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Met Office Forecasts

The Met Office have annoyed me for a long time now with their pitiful attempts at forecasting despite costing £83 million per year :


The PWSCG is mainly funded by the Ministry of Defence on behalf of Government. In addition, the Civil Aviation Authority pays towards the service to underpin its services for UK and global aviation. Some research and development projects receive additional funding from other sources, including the EU. The current total PWSCG funding is approximately £83 million p.a.

As for their accuracy, I have heard many stories relating to forecast accuracy improving but finding hard evidence that is understandable is somewhat difficult to come by. The Met Office website has this section on accuracy but it is filled with trends of numbers showing an improvement but no actual description of what the magical numbers mean.

For example :

Forecast verification

Verification is needed to measure how we are doing against the Key Performance Targets (KPT) for forecast accuracy, as set by government. These KPTs are part of our ongoing long-term commitment to improving the accuracy of our forecasts to the public. We will do this by reaching accuracy targets set for:

  • Probability of precipitation forecast, for the next day and the day after, for 139 places within the UK (Met Office observing sites).
  • Temperature forecasts, for the next day and the day after, are assessed at the same sites as the probability of precipitation forecasts.
  • The forecasting skill of our computer models

UK NWP index for recent months

UK NWP index for recent months

Interesting indeed and looks impressive to a casual observer but I have no idea what an accuracy of 118.0 means and more to the point, why is the target for March 2011 118.0 when they have achieved 118.5 only 12 months ago?

Out of interest, I decided to conduct a little experiment to see whether it was my personal perception of the forecasts that was at fault or the forecasts themselves.

For clarity, I am not talking about a rain shower not turning up exactly at 12 noon or scattered showers turning into downpours. I am talking about the 3 to 5 day forecasts which give overall information about the weather ahead such as wet on Friday or cold and windy on Saturday, which are the kind of things most people would look for when making plans for the weekend for example.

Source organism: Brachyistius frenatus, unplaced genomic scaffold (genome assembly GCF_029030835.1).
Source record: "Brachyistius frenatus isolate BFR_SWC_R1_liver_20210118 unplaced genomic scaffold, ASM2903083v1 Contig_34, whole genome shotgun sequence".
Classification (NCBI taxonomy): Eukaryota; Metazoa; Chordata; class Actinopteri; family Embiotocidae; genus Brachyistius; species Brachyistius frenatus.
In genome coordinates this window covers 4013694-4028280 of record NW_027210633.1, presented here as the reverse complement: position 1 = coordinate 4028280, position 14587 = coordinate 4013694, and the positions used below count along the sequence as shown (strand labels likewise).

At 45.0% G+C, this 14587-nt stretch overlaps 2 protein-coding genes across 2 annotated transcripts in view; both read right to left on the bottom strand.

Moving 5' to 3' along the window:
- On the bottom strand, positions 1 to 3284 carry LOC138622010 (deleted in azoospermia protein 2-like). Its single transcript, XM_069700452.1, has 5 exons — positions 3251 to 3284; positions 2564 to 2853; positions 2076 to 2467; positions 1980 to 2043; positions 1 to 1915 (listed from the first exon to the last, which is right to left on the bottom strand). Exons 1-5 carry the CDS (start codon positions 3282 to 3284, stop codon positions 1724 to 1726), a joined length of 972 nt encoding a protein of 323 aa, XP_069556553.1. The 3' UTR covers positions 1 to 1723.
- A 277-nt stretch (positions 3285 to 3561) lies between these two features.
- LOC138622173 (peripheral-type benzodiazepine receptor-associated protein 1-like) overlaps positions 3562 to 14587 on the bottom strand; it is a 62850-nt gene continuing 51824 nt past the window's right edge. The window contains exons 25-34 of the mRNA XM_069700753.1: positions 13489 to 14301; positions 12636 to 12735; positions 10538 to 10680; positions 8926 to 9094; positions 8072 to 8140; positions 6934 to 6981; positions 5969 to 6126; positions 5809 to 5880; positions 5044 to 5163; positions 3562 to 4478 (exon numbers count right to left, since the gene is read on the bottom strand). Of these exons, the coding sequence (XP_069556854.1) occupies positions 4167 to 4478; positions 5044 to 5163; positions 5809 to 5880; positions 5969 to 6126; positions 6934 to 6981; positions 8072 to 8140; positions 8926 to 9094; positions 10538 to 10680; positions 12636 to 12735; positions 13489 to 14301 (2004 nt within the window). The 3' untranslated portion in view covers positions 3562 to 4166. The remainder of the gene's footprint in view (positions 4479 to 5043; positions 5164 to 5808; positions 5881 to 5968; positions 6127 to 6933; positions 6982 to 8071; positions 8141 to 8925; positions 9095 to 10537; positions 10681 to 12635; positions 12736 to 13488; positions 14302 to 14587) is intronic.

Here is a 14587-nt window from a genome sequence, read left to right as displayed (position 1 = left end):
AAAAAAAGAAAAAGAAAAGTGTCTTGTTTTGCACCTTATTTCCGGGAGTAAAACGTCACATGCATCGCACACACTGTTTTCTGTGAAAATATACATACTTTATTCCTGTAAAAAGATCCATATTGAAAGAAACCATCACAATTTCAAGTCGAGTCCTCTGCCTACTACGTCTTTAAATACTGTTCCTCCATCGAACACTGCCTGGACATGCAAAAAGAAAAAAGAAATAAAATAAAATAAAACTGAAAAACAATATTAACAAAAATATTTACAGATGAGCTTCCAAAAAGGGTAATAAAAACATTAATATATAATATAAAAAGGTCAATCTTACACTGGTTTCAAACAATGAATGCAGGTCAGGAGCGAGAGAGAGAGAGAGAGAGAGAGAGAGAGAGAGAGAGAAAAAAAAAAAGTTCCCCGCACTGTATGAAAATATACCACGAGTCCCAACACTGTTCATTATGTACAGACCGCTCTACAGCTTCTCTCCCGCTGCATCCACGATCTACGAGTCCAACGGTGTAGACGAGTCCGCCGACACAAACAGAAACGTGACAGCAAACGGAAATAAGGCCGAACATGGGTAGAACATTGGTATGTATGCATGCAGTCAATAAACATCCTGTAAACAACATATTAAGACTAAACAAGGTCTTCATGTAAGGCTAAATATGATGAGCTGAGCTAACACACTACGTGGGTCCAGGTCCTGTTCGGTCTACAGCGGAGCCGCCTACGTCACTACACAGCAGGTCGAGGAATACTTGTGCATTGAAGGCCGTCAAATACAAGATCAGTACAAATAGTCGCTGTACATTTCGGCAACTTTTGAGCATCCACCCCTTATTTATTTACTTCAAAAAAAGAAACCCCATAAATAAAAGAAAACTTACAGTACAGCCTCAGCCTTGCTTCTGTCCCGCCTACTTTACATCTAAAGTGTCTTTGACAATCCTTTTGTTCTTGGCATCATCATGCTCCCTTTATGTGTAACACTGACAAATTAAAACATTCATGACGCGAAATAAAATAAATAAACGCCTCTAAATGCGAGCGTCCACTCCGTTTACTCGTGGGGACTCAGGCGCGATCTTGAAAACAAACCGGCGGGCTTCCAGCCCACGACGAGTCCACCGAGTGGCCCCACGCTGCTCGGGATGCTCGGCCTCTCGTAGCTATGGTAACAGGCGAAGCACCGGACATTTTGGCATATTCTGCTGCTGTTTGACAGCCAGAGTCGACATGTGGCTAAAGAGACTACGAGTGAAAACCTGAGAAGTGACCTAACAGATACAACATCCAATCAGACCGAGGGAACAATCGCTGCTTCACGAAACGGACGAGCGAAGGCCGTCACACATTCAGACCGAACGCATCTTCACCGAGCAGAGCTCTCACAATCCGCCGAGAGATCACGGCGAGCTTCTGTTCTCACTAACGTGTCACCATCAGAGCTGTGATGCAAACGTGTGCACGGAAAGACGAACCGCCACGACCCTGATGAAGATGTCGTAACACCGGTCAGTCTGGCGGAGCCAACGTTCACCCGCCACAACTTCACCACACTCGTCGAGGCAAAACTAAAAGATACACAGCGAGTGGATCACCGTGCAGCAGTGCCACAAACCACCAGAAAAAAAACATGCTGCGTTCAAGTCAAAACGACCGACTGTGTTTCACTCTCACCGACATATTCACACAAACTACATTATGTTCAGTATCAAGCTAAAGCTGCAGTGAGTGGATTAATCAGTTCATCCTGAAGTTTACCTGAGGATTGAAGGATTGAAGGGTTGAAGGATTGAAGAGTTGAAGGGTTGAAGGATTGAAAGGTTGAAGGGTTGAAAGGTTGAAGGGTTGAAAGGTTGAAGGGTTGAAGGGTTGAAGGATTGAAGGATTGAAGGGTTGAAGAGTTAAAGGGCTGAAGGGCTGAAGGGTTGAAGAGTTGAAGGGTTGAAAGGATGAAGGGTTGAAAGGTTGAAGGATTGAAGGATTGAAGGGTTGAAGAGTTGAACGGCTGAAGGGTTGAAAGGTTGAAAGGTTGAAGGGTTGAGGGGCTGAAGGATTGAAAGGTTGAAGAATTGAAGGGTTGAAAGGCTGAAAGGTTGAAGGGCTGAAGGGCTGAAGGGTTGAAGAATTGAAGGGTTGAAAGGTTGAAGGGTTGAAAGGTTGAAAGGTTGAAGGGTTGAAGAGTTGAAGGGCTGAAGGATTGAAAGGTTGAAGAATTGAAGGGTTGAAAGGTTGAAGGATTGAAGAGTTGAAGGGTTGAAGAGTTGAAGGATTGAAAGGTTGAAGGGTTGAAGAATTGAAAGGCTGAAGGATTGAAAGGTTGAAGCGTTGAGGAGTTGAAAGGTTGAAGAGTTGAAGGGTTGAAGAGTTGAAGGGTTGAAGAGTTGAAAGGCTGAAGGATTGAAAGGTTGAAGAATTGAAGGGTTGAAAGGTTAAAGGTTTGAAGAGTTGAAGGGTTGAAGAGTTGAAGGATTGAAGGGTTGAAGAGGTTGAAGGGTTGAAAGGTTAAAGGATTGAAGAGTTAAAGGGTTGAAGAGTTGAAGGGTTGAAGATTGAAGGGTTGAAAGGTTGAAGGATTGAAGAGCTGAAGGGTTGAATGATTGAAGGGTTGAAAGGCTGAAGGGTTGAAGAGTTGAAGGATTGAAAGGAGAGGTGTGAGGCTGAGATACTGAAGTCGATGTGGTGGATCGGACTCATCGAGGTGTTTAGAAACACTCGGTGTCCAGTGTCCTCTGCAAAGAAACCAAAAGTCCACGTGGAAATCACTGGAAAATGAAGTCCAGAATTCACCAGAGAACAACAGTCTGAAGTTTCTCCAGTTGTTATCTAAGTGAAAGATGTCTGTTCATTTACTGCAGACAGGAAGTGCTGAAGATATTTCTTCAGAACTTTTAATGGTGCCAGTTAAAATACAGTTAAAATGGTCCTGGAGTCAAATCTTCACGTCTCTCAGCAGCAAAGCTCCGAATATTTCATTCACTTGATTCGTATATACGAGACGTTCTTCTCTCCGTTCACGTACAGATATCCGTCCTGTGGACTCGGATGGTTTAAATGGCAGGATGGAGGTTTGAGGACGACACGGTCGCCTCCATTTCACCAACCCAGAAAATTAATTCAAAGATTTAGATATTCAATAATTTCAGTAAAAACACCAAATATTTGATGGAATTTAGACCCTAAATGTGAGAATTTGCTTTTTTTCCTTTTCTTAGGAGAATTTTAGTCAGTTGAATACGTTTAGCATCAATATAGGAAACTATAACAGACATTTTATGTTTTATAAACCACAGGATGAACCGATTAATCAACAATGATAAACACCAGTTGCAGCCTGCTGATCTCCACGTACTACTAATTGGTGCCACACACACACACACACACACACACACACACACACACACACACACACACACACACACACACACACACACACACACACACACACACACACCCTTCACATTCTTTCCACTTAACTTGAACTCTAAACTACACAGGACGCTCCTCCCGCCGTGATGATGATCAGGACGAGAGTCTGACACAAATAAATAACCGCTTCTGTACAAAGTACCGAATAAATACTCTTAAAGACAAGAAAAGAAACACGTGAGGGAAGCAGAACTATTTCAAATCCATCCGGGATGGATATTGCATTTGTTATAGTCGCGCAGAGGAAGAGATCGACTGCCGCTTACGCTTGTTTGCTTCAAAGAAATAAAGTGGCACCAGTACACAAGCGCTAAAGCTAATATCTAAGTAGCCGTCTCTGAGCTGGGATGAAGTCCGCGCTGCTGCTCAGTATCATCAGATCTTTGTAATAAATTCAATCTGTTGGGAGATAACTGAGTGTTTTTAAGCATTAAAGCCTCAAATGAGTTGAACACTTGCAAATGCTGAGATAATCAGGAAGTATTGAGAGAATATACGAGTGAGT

The experiment simply involves taking a snapshot of the current 5 day forecast as shown on the BBC news website over a period of 4 full days to see how the daily weather overview changes with time.

The results below are rather interesting in that it suggests to me they have no idea what the weather will be like in 3 days time (look at Thursdays forecast for example) let alone 5 and, if that is the case, why bother having a 5 day forecast at all?

The first image below is a composite of forecast results starting with Monday nights forecast for the week in the first column, followed by the evening forecasts from Tuesday to Friday nights with the forecast days aligned against the first Monday forecast.

You will see, for example, that Fridays forecast progresses as Heavy Rain, Grey Cloud, Light Rain, White Cloud – the latter being last nights (Thursday’s) forecast.

Interestingly, it pissed it down here (in Sheffield) all morning today and didn’t really get light until lunchtime which means Monday’s forecast appears to be more accurate than last nights – so much for those improving graphs of forecast accuracy.

That is not a one off either – Wednesday nights forecast for Thursday shows sun and clear skies when in fact it was overcast from lunchtime and rained heavily from late afternoon onwards.

Indeed, if anything it suggests that the earlier view of a forecast is more accurate than the day before view of the same weather which is just bizarre.

Overall, I don’t think I would pay them in washers, let alone £83 million.

Composite forecast :

For completeness (in case any weather types wish to look at wind and pressure data too) I have posted below all the forecast snapshots I gathered to produce the composite.

Images are in order, Monday evening to Thursday evening :

Pinecones and seaweed anyone?

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